WATERVILLE — Kelly Palmer and Michele Mailhot felt great after attending the World of Women’s Wellness event at Thomas College on Saturday.

They learned about their own health by undergoing free health screenings, got some tips for improvement, and took advantage of free spa treatments.

It was a girl’s day out for the best friends, who are both 45.

“It’s fun and educational. We’ve learned a lot,” said Palmer, of Sidney.

It was their first visit to the annual wellness fair, hosted by Inland Hospital. They were laughing and chatting as they awaited free hair and makeup services. They had enjoyed massages earlier in the day.

“We participated in all the screenings,” Palmer said. “I also found information for my sister who has COPD (chronic obstructive pulmonary disease), which will be very helpful.”

Both women also had free bone density tests and learned that they are in good health, in that regard.

“I was relieved and excited,” Mailhot, of Oakland, said. “It’s been a good day. I was worried, because I don’t do dairy. I drink soy milk and eat green, leafy vegetables.”

About 500 women from all over central Maine turned out for the 14th annual fair where more than 70 exhibitors offered information about everything from heart health to nutrition. Thirteen free health screenings were offered, including those for blood pressure, cholesterol, glucose, sleep, glaucoma, vision and pulmonary function.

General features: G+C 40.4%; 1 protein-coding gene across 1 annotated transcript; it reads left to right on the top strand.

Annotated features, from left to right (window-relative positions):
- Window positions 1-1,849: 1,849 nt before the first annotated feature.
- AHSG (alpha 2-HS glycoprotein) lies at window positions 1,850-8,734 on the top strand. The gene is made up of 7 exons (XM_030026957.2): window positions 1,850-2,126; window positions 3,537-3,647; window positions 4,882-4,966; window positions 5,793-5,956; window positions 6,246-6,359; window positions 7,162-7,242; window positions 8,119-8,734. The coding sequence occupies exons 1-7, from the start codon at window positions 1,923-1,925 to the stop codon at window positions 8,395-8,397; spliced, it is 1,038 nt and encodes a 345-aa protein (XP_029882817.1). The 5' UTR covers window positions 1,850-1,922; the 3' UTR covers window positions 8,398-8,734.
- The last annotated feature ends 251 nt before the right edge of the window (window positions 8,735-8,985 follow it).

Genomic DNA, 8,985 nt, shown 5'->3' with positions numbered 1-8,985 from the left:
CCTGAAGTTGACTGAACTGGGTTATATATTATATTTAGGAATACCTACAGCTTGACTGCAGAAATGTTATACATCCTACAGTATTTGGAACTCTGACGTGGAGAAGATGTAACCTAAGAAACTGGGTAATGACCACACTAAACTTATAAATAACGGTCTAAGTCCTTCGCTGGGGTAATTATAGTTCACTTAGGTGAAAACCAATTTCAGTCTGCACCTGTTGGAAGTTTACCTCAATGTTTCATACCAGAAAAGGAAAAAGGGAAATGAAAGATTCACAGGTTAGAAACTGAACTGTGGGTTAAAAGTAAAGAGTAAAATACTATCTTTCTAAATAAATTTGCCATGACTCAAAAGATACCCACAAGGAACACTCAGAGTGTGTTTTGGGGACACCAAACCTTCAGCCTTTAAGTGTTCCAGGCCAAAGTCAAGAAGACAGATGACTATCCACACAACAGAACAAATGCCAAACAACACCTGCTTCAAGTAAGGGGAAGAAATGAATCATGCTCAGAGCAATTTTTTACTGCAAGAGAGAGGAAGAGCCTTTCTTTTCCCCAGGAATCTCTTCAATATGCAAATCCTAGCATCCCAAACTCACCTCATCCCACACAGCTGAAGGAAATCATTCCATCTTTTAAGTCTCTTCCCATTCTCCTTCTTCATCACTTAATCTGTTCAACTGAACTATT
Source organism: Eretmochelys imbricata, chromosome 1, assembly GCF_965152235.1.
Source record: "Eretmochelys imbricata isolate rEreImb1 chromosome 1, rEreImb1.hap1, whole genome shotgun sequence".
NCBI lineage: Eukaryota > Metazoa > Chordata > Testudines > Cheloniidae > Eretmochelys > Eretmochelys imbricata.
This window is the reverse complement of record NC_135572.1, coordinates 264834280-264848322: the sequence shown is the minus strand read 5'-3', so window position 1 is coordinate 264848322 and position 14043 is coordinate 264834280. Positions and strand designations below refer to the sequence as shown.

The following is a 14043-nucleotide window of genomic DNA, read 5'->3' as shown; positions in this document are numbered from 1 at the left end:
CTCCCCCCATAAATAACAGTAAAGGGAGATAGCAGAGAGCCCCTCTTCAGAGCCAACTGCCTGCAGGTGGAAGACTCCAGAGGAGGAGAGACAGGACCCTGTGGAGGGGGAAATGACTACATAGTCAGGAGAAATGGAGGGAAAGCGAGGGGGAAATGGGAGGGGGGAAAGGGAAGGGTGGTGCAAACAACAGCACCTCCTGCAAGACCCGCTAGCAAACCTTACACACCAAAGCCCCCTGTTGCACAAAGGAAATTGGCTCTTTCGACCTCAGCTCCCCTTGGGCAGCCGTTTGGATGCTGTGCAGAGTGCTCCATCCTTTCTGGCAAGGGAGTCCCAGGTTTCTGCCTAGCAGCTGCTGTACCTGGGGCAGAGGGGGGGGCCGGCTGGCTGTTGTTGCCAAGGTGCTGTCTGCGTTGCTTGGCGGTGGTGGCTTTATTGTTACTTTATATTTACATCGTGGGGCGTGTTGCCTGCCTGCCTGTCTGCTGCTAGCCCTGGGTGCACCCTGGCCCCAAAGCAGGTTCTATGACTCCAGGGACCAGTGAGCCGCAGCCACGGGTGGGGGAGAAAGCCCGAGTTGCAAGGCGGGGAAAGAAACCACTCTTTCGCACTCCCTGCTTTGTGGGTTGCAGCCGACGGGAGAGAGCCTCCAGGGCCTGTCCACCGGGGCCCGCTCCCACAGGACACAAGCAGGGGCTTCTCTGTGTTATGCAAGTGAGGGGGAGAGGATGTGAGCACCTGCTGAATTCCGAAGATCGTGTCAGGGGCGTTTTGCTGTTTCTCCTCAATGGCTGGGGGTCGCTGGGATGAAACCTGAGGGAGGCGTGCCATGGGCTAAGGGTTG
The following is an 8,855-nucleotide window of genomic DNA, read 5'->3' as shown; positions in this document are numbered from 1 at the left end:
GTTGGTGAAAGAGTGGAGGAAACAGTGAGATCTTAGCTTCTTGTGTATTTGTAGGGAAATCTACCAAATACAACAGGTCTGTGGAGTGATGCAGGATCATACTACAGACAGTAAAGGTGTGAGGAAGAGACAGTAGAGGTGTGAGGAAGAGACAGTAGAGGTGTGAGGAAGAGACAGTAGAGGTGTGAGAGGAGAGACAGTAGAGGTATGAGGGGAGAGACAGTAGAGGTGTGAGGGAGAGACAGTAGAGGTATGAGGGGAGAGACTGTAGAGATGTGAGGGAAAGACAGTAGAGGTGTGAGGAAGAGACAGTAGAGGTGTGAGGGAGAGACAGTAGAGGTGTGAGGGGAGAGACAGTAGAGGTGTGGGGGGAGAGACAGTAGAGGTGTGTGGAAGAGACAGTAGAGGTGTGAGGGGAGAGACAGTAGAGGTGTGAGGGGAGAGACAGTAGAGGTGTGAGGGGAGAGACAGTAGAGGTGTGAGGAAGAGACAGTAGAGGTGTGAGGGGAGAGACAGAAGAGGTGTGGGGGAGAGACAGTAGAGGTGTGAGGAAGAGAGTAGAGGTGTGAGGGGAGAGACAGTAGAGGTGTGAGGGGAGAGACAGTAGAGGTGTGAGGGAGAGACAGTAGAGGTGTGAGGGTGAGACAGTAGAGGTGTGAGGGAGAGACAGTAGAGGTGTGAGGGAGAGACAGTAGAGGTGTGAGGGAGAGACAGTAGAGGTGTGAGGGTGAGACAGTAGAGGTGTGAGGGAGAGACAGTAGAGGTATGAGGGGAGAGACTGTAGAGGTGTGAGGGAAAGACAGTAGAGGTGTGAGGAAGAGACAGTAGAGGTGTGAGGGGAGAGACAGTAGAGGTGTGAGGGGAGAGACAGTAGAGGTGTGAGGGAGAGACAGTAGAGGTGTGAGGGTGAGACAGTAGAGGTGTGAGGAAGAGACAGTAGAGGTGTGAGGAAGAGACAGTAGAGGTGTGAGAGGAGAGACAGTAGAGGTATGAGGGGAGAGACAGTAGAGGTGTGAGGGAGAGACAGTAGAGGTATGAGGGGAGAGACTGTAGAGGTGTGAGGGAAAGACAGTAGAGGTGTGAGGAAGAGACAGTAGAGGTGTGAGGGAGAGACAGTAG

Women were getting free facials and massages, asking questions of a panel of health professionals, learning line dancing and watching cooking demonstrations by Barrels Community Market manager David Gulak.

Gulak, who was attending the fair for the second year, said everyone was in a good mood and having fun. The Barrel’s booth offered samples of three-colored organic potato salad, which included blue potatoes, as well as a beet vinaigrette salad. Gulak said many people had not heard of Barrels, and the fair offered good exposure for the downtown market.

Sara Dyer, community relations director for Inland Hospital, said the fair was held at the hospital in its first year but grew so much it had to be moved. The event allows women who do not have access to health screenings to get it at the fair; they also have an opportunity to find ways to help improve their health, she said.

“Sometimes it’s little steps that you can take that make a big difference in your health — even if it’s switching to whole grain bread,” she said. “You can make simple, easy choices that can impact your health in a positive way.”

Many women are very busy with jobs and families and often do not take the time to take care of themselves, she said. The fair offers them many resources.

“You can come here and create a wellness plan,” she said. “This is Inland’s commitment to community health. It’s our biggest outreach event of the year.”

She said organizers do not allow anyone to sell or solicit anything at the fair, which ultimately is good public relations for businesses and services.

Amy Calder — 861-9247

[email protected]

Only subscribers are eligible to post comments. Please subscribe or to participate in the conversation. Here’s why.

Use the form below to reset your password. When you've submitted your account email, we will send an email with a reset code.